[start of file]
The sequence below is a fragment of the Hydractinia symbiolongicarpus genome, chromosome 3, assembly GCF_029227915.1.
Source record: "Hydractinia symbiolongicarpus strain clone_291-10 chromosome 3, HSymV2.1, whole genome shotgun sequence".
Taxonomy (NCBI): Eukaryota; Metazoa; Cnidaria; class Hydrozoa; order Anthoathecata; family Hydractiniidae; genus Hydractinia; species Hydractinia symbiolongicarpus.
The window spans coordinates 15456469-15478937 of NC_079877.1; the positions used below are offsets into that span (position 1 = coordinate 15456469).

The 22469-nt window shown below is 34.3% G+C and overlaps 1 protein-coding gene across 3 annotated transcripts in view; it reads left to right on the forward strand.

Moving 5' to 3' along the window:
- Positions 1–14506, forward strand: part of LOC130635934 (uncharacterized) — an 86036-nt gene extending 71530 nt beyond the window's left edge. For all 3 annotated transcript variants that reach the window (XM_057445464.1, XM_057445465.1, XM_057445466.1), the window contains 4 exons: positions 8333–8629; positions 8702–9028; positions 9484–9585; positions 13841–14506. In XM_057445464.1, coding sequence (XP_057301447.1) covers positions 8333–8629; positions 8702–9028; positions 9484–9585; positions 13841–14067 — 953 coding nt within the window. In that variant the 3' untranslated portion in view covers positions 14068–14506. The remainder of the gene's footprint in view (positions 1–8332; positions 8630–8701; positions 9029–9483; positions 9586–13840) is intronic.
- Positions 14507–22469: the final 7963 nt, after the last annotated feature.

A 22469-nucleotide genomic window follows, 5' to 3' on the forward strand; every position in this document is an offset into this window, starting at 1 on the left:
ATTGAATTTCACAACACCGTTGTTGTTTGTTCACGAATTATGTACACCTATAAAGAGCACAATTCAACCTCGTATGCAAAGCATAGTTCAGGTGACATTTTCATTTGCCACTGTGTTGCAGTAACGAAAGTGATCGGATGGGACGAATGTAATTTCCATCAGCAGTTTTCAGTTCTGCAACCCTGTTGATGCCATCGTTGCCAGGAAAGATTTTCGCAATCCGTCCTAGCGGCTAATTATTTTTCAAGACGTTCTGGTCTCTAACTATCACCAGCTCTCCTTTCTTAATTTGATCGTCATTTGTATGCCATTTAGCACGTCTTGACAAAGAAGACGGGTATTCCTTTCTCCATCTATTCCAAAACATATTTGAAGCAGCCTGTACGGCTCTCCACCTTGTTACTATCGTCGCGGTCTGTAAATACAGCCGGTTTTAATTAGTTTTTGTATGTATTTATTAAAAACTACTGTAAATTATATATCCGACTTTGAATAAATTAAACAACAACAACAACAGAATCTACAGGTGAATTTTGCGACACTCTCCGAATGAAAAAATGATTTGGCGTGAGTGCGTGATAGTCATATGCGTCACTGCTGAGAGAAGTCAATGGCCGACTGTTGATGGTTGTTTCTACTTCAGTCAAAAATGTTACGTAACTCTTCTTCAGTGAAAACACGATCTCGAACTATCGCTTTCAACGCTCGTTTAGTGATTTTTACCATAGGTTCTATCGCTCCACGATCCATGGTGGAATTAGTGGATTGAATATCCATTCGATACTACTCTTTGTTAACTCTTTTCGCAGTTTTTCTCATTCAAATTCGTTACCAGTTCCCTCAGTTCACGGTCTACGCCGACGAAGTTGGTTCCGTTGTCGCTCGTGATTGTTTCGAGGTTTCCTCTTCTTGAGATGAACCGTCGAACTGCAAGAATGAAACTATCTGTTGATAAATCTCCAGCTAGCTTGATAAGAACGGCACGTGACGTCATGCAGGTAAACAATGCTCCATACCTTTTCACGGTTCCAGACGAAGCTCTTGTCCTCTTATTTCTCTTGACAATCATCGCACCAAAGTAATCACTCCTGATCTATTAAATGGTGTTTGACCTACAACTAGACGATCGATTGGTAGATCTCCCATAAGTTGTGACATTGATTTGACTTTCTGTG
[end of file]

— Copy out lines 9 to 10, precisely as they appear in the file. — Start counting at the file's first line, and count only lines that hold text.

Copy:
A 22469-nucleotide genomic window follows, 5' to 3' on the forward strand; every position in this document is an offset into this window, starting at 1 on the left:
ATTGAATTTCACAACACCGTTGTTGTTTGTTCACGAATTATGTACACCTATAAAGAGCACAATTCAACCTCGTATGCAAAGCATAGTTCAGGTGACATTTTCATTTGCCACTGTGTTGCAGTAACGAAAGTGATCGGATGGGACGAATGTAATTTCCATCAGCAGTTTTCAGTTCTGCAACCCTGTTGATGCCATCGTTGCCAGGAAAGATTTTCGCAATCCGTCCTAGCGGCTAATTATTTTTCAAGACGTTCTGGTCTCTAACTATCACCAGCTCTCCTTTCTTAATTTGATCGTCATTTGTATGCCATTTAGCACGTCTTGACAAAGAAGACGGGTATTCCTTTCTCCATCTATTCCAAAACATATTTGAAGCAGCCTGTACGGCTCTCCACCTTGTTACTATCGTCGCGGTCTGTAAATACAGCCGGTTTTAATTAGTTTTTGTATGTATTTATTAAAAACTACTGTAAATTATATATCCGACTTTGAATAAATTAAACAACAACAACAACAGAATCTACAGGTGAATTTTGCGACACTCTCCGAATGAAAAAATGATTTGGCGTGAGTGCGTGATAGTCATATGCGTCACTGCTGAGAGAAGTCAATGGCCGACTGTTGATGGTTGTTTCTACTTCAGTCAAAAATGTTACGTAACTCTTCTTCAGTGAAAACACGATCTCGAACTATCGCTTTCAACGCTCGTTTAGTGATTTTTACCATAGGTTCTATCGCTCCACGATCCATGGTGGAATTAGTGGATTGAATATCCATTCGATACTACTCTTTGTTAACTCTTTTCGCAGTTTTTCTCATTCAAATTCGTTACCAGTTCCCTCAGTTCACGGTCTACGCCGACGAAGTTGGTTCCGTTGTCGCTCGTGATTGTTTCGAGGTTTCCTCTTCTTGAGATGAACCGTCGAACTGCAAGAATGAAACTATCTGTTGATAAATCTCCAGCTAGCTTGATAAGAACGGCACGTGACGTCATGCAGGTAAACAATGCTCCATACCTTTTCACGGTTCCAGACGAAGCTCTTGTCCTCTTATTTCTCTTGACAATCATCGCACCAAAGTAATCACTCCTGATCTATTAAATGGTGTTTGACCTACAACTAGACGATCGATTGGTAGATCTCCCATAAGTTGTGACATTGATTTGACTTTCTGTG